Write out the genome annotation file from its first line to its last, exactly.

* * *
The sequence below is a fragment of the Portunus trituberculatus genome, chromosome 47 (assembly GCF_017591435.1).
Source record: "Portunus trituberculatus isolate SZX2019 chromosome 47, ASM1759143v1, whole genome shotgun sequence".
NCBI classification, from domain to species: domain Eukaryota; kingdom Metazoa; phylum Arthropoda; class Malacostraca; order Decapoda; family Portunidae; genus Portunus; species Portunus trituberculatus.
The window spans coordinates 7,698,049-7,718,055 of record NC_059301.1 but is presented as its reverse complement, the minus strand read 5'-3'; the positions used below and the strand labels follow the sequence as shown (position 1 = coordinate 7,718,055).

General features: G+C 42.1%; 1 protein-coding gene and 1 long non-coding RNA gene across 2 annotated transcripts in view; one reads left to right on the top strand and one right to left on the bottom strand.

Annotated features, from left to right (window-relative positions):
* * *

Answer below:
The sequence below is a fragment of the Portunus trituberculatus genome, chromosome 47 (assembly GCF_017591435.1).
Source record: "Portunus trituberculatus isolate SZX2019 chromosome 47, ASM1759143v1, whole genome shotgun sequence".
NCBI classification, from domain to species: domain Eukaryota; kingdom Metazoa; phylum Arthropoda; class Malacostraca; order Decapoda; family Portunidae; genus Portunus; species Portunus trituberculatus.
The window spans coordinates 7,698,049-7,718,055 of record NC_059301.1 but is presented as its reverse complement, the minus strand read 5'-3'; the positions used below and the strand labels follow the sequence as shown (position 1 = coordinate 7,718,055).

General features: G+C 42.1%; 1 protein-coding gene and 1 long non-coding RNA gene across 2 annotated transcripts in view; one reads left to right on the top strand and one right to left on the bottom strand.

Annotated features, from left to right (window-relative positions):